Instead of posting a tidy quote this Martin Luther King, Jr. Day and then re-posting it sometime during Black History Month, I’m asking fellow white folks to join me in taking the time to listen, learn, watch, and read what his words were all about–even if it makes us uncomfortable, especially if it makes us uncomfortable–then use that information to be the kind of ally who takes action to break down the systemic racism that is in place.
(This isn’t a complete or perfect list, but I’m trying. If we don’t at least start somewhere, the change that is needed cannot happen.)
Start with How to Be a Better White Person in 2020 by Michael Harriot.
(Everything that follows pretty much addresses one of those points. And any of it can be broken down into age-appropriate language/examples for our kids. That, in itself, might be some of the most important action we take.)
Better grasp what “systemic racism” is and how it’s real.
Read Dr. King’s book WHY WE CAN’T WAIT. Watch the movie “Selma.” Visit The King Center website to better understand his work, rather than listen to interpretations of it by people who tend to water it down for their own purposes.
Remember that Black history, voices, people should be celebrated all year long, not just during the 28 days of February.
Read books that detail a more thorough US history through lenses that are different than ours (and the biased history books we learned from in school).
Get the ME AND WHITE SUPREMACY WORKBOOK by Layla F. Saad to really dive in.
Learn Why White School Districts Have So Much More Money by Clare Lombardo.
Then take a closer look at 13 Ways White Male Privilege Shows Up As Early As Elementary School.
And see what deliberate action looks like by reading Educators and Race: A Conversation with Author Ijeoma Oluo on Tackling Systemic Racism in U.S. Education by Kara Yorio. Then talk to our school districts to get the ball rolling. (An email to principals and school librarians only takes a minute.)
Read the essay “When They See Us” Is Triggering. That’s Why You Should Watch It by Zenobia Jeffries Warfield. Then get on Netflix (they have a free trial) to watch it. Then watch one of the interviews of the men, like Oprah’s.
Refresh our memory–or gain some perspective–by watching The Atlantic Slave Trade in Two Minutes, keeping in mind that each dot is a ship filled with human beings.
Pick up some of these 10 Books About Race To Read Instead Of Asking A Person Of Color To Explain Things To You. Many are available at physical and online libraries, so are accessible for free.
When you read, hear, or learn of something race-related that makes you feel anywhere from a bit uncomfortable to genuinely horrified, go learn more. Turn that moment into an opportunity to understand the new information better, and be a part of preventing it from happening again.
If a people get loud and insist they are being victimized, don’t argue with them. Listen until your eyes and ears are more fully opened, because if they already had been you would have heard those people before they needed to shout to get attention.
If the buffer of fiction (realistic or historical) is something that makes more of an impact for our kids/teens because they can better imagine stepping into someone else’s shoes, then try these books by Black authors. Follow Cicely Lewis’ work on her Read Woke initiative via the #readwoke hashtag on Instagram for more book ideas.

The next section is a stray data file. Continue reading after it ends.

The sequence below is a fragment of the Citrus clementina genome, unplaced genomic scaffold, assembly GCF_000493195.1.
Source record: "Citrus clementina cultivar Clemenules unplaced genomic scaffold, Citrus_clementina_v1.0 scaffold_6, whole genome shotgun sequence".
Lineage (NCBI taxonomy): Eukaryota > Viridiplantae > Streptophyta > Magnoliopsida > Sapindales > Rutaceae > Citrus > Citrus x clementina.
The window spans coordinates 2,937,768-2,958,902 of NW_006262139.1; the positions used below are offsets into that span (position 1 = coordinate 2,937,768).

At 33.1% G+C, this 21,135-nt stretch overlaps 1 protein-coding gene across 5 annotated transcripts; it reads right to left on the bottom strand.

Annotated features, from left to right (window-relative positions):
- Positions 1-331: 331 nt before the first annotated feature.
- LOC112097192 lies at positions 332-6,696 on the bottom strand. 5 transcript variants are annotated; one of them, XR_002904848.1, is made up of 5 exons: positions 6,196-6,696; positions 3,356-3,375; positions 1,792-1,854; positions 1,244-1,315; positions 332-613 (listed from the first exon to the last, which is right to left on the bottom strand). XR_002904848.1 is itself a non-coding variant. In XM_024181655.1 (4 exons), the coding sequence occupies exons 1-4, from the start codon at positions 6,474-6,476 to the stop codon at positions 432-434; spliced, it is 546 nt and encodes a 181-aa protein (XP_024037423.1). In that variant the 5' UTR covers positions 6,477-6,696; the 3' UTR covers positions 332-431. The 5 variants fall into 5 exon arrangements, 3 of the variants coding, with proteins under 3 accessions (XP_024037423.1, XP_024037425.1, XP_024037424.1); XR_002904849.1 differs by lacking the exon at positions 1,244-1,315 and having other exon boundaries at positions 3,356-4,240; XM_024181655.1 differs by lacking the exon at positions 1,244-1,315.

Listen to Black voices like Tarana Burke and Andre Henry and Ijeoma Oluo and Ally Henny and Bryan Stevenson (as interviewed by James McWilliams) and Rachel Cargle and Ibram X. Kendi and Laverne Cox and Clint Smith and so many others of all genders and identities and experiences. REALLY REALLY LISTEN.
Really look at whether our feminism is helping or hurting by reading How White Feminists Oppress Black Women: When Feminism Functions as White Supremacy, then make any necessary corrections to our approach.
Regularly listen to BIPOC voices through physical or audiobooks.
Learn what to say when people around us say racist things, whether at home, work, school, with family, etc., then speak up. Every time.
Make sure we are registered to vote. Help others get registered to vote and learn how to vote. Do some research on the candidates from small local elections to the big ones, and only vote for those who seek to end systemic racism. Help the campaigns of those people, too: our voice, time, money, spotlight.
Make sure to use the power of our voices and our dollars. Use them both to give power to those who want to fix this and take it away from those who don’t. That includes:
- people we nominate for volunteer PTA positions at our kids’ schools
- people to recommend for promotions at our jobs; people we decide to interact with socially
- people whose businesses (big or small) we use/shop at
- the art, movies, music, clothing, books, etc. we pay for
- the voices/presence we amplify with posts and shares and Likes and Comments on social media
- the advocacy groups we support with our monetary or time donations
Every time we either say something or not, spend something or not, is a choice. It is a decision as to who we are giving more power to.
We must make those decisions more wisely if we want change.
So let’s go make some change.
Kim Bongiorno is an author, full time freelance writer, and the blogger behind Let Me Start By Saying. Learn more by connecting with her: Facebook · Twitter · Instagram · Goodreads · BookBub · Newsletter
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